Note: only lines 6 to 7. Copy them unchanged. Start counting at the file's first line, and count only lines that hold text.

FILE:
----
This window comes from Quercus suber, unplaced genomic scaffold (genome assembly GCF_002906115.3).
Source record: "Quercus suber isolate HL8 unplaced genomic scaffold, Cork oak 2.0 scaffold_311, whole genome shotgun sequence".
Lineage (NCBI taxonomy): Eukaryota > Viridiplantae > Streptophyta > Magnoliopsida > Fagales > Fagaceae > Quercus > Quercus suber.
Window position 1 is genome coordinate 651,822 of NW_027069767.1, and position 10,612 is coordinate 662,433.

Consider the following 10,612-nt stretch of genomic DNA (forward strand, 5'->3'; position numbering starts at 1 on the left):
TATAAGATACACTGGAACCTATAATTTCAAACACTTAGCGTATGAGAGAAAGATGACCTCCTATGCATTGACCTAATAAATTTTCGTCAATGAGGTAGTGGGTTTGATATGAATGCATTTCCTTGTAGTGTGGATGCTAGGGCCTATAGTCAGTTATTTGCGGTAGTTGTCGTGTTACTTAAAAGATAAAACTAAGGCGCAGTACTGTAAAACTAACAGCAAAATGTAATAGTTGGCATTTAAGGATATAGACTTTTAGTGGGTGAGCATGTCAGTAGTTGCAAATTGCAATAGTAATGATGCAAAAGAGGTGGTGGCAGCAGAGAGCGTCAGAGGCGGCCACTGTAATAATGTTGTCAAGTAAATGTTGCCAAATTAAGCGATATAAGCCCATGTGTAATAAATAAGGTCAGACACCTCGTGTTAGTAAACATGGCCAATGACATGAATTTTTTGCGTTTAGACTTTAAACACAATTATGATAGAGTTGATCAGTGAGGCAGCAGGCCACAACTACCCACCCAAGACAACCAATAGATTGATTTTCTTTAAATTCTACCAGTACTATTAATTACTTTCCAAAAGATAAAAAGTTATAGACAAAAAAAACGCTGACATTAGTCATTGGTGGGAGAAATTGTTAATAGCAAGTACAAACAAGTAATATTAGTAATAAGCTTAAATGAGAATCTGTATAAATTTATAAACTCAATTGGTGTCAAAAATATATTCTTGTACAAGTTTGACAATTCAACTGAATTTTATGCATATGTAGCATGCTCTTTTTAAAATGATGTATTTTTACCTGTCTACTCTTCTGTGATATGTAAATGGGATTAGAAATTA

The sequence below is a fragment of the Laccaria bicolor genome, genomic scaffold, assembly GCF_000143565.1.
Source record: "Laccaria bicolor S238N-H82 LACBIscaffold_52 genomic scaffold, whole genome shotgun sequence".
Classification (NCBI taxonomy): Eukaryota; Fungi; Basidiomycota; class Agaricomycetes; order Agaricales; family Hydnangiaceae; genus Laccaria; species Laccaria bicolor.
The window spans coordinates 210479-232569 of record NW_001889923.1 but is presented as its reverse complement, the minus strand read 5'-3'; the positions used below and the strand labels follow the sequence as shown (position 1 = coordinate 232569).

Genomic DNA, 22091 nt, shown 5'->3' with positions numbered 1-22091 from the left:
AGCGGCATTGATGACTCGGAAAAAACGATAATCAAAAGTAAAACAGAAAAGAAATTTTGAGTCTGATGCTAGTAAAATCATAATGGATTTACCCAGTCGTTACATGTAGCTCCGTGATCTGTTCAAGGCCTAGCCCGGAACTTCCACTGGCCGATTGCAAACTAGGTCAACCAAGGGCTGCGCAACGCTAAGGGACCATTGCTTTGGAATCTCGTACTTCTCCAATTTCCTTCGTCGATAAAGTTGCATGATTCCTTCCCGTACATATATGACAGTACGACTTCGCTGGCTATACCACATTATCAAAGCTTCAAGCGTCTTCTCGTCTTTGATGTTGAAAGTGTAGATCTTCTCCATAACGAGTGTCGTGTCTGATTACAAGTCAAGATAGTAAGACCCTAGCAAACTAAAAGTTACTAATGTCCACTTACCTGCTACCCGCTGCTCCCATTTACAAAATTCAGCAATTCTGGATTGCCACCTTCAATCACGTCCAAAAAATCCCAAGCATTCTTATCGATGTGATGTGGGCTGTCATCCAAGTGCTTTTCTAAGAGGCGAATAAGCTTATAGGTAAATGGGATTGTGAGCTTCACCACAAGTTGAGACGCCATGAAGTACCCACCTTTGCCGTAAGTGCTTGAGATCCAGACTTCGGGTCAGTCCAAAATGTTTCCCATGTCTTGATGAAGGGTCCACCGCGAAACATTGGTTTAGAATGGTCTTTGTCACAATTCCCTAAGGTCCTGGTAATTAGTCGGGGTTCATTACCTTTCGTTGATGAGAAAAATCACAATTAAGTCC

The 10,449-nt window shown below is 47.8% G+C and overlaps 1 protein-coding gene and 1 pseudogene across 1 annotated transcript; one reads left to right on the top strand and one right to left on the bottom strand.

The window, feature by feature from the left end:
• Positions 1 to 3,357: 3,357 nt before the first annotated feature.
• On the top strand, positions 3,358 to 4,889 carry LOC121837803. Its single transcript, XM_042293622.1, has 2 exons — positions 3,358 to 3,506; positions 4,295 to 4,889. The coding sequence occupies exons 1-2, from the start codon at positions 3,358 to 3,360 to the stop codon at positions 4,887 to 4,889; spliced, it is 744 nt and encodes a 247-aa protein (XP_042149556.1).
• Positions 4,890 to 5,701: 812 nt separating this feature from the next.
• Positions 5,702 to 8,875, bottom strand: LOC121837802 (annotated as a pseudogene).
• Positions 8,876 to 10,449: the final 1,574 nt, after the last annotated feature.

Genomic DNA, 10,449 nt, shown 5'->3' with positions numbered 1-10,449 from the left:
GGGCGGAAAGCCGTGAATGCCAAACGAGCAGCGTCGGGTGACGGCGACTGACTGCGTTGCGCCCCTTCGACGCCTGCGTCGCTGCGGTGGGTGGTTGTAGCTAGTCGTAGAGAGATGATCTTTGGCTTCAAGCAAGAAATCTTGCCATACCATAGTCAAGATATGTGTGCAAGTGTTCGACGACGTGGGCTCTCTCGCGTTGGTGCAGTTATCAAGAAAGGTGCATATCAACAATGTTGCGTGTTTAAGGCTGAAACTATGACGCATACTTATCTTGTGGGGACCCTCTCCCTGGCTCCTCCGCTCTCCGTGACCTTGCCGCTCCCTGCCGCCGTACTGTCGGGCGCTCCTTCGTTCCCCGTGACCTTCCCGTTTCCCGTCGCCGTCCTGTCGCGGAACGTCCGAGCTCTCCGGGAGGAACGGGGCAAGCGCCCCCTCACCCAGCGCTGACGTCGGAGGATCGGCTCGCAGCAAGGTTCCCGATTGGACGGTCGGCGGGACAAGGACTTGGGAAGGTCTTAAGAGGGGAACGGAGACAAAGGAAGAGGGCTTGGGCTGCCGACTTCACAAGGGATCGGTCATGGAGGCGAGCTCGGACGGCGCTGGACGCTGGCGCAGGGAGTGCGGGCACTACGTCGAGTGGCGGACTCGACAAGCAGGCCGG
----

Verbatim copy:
TATAAGATACACTGGAACCTATAATTTCAAACACTTAGCGTATGAGAGAAAGATGACCTCCTATGCATTGACCTAATAAATTTTCGTCAATGAGGTAGTGGGTTTGATATGAATGCATTTCCTTGTAGTGTGGATGCTAGGGCCTATAGTCAGTTATTTGCGGTAGTTGTCGTGTTACTTAAAAGATAAAACTAAGGCGCAGTACTGTAAAACTAACAGCAAAATGTAATAGTTGGCATTTAAGGATATAGACTTTTAGTGGGTGAGCATGTCAGTAGTTGCAAATTGCAATAGTAATGATGCAAAAGAGGTGGTGGCAGCAGAGAGCGTCAGAGGCGGCCACTGTAATAATGTTGTCAAGTAAATGTTGCCAAATTAAGCGATATAAGCCCATGTGTAATAAATAAGGTCAGACACCTCGTGTTAGTAAACATGGCCAATGACATGAATTTTTTGCGTTTAGACTTTAAACACAATTATGATAGAGTTGATCAGTGAGGCAGCAGGCCACAACTACCCACCCAAGACAACCAATAGATTGATTTTCTTTAAATTCTACCAGTACTATTAATTACTTTCCAAAAGATAAAAAGTTATAGACAAAAAAAACGCTGACATTAGTCATTGGTGGGAGAAATTGTTAATAGCAAGTACAAACAAGTAATATTAGTAATAAGCTTAAATGAGAATCTGTATAAATTTATAAACTCAATTGGTGTCAAAAATATATTCTTGTACAAGTTTGACAATTCAACTGAATTTTATGCATATGTAGCATGCTCTTTTTAAAATGATGTATTTTTACCTGTCTACTCTTCTGTGATATGTAAATGGGATTAGAAATTA

The sequence below is a fragment of the Laccaria bicolor genome, genomic scaffold, assembly GCF_000143565.1.